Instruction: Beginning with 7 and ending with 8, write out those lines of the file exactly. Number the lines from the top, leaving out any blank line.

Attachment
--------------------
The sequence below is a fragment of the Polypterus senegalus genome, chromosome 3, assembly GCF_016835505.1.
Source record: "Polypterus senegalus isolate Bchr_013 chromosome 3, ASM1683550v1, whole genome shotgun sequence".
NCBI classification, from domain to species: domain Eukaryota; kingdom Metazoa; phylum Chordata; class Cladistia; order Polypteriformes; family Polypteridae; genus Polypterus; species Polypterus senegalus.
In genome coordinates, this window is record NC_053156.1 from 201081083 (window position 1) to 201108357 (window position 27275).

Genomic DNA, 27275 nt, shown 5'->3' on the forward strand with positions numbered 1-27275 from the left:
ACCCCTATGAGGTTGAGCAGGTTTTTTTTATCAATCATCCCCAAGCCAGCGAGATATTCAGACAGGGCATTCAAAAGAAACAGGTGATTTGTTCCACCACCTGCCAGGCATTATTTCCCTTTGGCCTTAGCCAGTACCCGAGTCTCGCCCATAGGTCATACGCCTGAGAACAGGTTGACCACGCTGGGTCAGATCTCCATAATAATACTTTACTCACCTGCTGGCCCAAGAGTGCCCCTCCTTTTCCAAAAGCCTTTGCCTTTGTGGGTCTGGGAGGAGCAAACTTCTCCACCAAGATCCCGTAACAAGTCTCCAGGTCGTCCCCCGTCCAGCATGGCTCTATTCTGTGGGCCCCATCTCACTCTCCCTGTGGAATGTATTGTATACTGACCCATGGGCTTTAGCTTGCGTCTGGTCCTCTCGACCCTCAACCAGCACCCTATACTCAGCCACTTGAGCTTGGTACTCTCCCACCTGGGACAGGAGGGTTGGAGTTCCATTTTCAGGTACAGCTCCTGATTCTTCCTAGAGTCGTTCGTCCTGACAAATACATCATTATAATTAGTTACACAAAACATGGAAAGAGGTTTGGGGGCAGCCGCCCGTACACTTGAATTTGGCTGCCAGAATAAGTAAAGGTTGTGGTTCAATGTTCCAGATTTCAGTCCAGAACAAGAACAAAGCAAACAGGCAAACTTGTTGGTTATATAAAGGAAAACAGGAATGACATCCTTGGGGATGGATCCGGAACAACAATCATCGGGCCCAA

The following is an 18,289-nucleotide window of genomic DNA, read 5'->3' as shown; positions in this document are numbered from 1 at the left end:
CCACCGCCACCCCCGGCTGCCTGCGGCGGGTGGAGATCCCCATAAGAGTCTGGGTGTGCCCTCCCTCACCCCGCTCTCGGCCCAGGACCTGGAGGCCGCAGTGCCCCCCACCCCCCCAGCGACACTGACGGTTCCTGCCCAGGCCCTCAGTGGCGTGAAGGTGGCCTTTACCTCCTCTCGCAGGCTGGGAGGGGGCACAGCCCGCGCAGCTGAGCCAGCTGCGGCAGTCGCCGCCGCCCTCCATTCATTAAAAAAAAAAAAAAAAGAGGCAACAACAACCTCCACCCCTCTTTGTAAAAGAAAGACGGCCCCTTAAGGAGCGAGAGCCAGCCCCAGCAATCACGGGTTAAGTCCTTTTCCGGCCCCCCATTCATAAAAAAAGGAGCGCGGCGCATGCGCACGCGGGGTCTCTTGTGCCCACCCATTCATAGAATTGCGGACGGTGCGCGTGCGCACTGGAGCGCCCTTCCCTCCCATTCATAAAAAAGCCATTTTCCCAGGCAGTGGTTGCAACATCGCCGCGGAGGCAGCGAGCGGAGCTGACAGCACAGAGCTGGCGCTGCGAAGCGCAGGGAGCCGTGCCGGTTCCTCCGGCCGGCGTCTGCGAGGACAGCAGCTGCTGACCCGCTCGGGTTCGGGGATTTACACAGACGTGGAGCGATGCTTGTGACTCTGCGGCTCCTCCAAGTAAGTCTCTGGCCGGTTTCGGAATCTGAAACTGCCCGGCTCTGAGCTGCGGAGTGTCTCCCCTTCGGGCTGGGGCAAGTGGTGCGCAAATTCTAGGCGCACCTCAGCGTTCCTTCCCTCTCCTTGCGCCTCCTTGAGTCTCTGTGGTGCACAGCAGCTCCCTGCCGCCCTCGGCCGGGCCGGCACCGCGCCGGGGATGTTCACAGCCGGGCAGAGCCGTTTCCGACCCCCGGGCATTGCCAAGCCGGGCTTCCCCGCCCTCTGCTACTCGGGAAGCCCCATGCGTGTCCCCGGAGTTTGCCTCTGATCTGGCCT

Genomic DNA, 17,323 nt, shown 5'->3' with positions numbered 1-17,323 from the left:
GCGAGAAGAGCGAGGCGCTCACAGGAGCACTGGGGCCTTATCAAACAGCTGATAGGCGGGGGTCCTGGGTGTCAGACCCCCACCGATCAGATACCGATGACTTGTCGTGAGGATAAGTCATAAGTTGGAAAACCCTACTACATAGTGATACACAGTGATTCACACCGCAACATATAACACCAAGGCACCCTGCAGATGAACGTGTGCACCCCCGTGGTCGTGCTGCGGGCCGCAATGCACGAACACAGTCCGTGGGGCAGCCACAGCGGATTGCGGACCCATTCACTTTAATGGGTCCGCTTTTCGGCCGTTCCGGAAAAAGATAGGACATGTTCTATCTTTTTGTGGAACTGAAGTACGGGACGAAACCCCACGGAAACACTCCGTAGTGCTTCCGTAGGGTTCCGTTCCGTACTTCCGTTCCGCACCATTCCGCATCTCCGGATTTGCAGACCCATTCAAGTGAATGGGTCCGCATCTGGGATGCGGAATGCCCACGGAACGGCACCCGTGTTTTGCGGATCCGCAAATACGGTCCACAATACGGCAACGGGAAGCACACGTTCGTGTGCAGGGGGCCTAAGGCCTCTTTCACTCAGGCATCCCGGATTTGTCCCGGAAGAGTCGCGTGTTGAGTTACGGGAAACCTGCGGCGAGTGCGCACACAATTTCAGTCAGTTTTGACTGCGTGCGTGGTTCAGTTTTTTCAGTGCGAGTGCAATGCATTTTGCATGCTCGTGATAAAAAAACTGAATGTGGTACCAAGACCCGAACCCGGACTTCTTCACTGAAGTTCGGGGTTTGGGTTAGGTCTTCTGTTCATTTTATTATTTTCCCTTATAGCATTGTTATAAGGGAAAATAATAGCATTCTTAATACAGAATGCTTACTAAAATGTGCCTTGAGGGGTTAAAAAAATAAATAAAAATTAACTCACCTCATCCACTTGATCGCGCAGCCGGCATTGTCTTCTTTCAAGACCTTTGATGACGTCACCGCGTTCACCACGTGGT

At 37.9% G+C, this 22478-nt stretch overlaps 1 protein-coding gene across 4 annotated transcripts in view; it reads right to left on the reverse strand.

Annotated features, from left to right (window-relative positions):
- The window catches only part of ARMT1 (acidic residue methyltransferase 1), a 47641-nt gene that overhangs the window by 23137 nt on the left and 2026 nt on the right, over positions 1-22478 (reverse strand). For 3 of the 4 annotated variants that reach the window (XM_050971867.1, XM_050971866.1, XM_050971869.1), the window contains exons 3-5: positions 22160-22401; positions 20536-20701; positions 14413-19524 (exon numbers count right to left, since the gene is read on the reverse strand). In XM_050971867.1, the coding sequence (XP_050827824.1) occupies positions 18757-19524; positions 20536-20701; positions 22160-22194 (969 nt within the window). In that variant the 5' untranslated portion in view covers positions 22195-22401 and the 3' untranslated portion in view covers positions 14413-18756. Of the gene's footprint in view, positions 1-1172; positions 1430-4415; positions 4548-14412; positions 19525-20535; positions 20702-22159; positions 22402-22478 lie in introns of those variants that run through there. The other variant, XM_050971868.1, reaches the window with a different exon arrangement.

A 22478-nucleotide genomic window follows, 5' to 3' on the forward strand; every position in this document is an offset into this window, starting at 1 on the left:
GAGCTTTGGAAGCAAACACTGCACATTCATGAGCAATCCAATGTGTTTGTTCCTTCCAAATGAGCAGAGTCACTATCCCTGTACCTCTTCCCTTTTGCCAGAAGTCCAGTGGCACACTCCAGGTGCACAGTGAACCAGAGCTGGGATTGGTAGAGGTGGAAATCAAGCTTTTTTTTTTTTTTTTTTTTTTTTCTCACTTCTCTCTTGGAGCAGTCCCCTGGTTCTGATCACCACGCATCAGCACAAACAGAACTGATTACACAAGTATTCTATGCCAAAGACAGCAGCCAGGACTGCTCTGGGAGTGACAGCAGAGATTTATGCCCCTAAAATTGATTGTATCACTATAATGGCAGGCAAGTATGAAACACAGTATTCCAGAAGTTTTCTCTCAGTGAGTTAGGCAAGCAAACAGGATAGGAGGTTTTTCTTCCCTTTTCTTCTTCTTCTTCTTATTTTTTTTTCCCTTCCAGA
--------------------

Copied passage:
The following is an 18,289-nucleotide window of genomic DNA, read 5'->3' as shown; positions in this document are numbered from 1 at the left end:
CCACCGCCACCCCCGGCTGCCTGCGGCGGGTGGAGATCCCCATAAGAGTCTGGGTGTGCCCTCCCTCACCCCGCTCTCGGCCCAGGACCTGGAGGCCGCAGTGCCCCCCACCCCCCCAGCGACACTGACGGTTCCTGCCCAGGCCCTCAGTGGCGTGAAGGTGGCCTTTACCTCCTCTCGCAGGCTGGGAGGGGGCACAGCCCGCGCAGCTGAGCCAGCTGCGGCAGTCGCCGCCGCCCTCCATTCATTAAAAAAAAAAAAAAAAGAGGCAACAACAACCTCCACCCCTCTTTGTAAAAGAAAGACGGCCCCTTAAGGAGCGAGAGCCAGCCCCAGCAATCACGGGTTAAGTCCTTTTCCGGCCCCCCATTCATAAAAAAAGGAGCGCGGCGCATGCGCACGCGGGGTCTCTTGTGCCCACCCATTCATAGAATTGCGGACGGTGCGCGTGCGCACTGGAGCGCCCTTCCCTCCCATTCATAAAAAAGCCATTTTCCCAGGCAGTGGTTGCAACATCGCCGCGGAGGCAGCGAGCGGAGCTGACAGCACAGAGCTGGCGCTGCGAAGCGCAGGGAGCCGTGCCGGTTCCTCCGGCCGGCGTCTGCGAGGACAGCAGCTGCTGACCCGCTCGGGTTCGGGGATTTACACAGACGTGGAGCGATGCTTGTGACTCTGCGGCTCCTCCAAGTAAGTCTCTGGCCGGTTTCGGAATCTGAAACTGCCCGGCTCTGAGCTGCGGAGTGTCTCCCCTTCGGGCTGGGGCAAGTGGTGCGCAAATTCTAGGCGCACCTCAGCGTTCCTTCCCTCTCCTTGCGCCTCCTTGAGTCTCTGTGGTGCACAGCAGCTCCCTGCCGCCCTCGGCCGGGCCGGCACCGCGCCGGGGATGTTCACAGCCGGGCAGAGCCGTTTCCGACCCCCGGGCATTGCCAAGCCGGGCTTCCCCGCCCTCTGCTACTCGGGAAGCCCCATGCGTGTCCCCGGAGTTTGCCTCTGATCTGGCCT